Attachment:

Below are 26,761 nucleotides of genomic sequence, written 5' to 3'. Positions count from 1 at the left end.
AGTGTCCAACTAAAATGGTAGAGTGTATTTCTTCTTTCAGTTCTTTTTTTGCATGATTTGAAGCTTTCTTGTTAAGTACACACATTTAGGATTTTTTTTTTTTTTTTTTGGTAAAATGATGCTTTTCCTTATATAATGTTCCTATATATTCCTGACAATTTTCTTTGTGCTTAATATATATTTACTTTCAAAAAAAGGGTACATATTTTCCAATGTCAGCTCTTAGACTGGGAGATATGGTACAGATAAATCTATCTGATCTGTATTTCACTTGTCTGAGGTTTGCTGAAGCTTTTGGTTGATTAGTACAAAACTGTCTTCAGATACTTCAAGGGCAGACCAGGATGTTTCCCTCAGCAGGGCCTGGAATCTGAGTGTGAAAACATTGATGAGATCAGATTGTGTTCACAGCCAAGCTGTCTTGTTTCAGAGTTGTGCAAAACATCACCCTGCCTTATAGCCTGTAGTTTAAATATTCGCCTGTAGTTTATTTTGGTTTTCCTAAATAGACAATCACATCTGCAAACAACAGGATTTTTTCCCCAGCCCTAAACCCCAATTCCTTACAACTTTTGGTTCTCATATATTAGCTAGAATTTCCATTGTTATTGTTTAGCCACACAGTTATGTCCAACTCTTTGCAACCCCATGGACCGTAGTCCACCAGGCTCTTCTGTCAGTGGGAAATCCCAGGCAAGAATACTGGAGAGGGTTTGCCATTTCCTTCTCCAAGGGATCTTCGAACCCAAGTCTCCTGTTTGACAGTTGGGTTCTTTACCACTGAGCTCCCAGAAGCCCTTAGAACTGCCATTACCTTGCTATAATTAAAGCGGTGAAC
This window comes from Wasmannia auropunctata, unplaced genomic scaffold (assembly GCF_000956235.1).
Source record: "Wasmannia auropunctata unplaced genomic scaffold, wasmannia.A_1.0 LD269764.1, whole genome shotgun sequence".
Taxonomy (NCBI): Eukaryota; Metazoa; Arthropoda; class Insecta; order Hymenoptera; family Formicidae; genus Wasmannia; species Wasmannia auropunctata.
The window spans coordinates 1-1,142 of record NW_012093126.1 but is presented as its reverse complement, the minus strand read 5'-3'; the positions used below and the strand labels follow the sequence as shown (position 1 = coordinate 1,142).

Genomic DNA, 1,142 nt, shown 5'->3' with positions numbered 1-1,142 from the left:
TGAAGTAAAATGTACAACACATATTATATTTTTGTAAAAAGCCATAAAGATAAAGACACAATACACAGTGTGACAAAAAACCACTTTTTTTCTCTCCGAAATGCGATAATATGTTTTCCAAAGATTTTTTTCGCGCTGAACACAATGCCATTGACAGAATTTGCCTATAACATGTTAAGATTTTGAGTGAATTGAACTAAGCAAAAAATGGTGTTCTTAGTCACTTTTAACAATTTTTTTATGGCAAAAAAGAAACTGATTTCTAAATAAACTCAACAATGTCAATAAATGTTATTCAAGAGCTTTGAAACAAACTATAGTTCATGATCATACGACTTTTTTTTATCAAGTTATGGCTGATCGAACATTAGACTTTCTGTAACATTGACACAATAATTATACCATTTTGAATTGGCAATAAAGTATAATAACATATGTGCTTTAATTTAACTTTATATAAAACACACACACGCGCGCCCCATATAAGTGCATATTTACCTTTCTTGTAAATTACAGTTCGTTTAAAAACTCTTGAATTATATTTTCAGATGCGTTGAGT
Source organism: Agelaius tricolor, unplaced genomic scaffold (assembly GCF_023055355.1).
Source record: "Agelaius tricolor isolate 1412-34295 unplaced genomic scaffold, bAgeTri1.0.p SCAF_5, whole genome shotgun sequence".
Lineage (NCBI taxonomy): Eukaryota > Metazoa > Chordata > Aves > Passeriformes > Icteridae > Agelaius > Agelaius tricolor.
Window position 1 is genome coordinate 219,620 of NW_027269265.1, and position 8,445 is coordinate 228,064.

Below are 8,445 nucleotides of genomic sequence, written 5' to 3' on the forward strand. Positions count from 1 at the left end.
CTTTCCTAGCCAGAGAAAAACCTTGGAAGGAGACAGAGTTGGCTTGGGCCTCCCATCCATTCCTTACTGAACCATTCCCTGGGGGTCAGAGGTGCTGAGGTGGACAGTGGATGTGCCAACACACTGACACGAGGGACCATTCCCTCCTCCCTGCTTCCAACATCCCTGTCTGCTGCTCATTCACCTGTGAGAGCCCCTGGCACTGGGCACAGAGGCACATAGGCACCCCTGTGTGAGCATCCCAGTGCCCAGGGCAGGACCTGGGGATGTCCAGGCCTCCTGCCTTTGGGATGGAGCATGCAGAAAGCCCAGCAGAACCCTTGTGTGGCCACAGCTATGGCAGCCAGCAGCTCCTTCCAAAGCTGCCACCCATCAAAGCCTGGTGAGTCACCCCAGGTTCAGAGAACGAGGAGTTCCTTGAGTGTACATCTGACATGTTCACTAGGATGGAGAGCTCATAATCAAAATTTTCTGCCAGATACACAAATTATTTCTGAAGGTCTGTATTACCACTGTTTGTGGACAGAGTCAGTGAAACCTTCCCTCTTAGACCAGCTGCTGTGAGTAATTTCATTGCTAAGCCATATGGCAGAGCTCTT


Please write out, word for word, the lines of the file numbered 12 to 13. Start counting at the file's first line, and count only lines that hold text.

Window position 1 is genome coordinate 219,620 of NW_027269265.1, and position 8,445 is coordinate 228,064.

Below are 8,445 nucleotides of genomic sequence, written 5' to 3' on the forward strand. Positions count from 1 at the left end.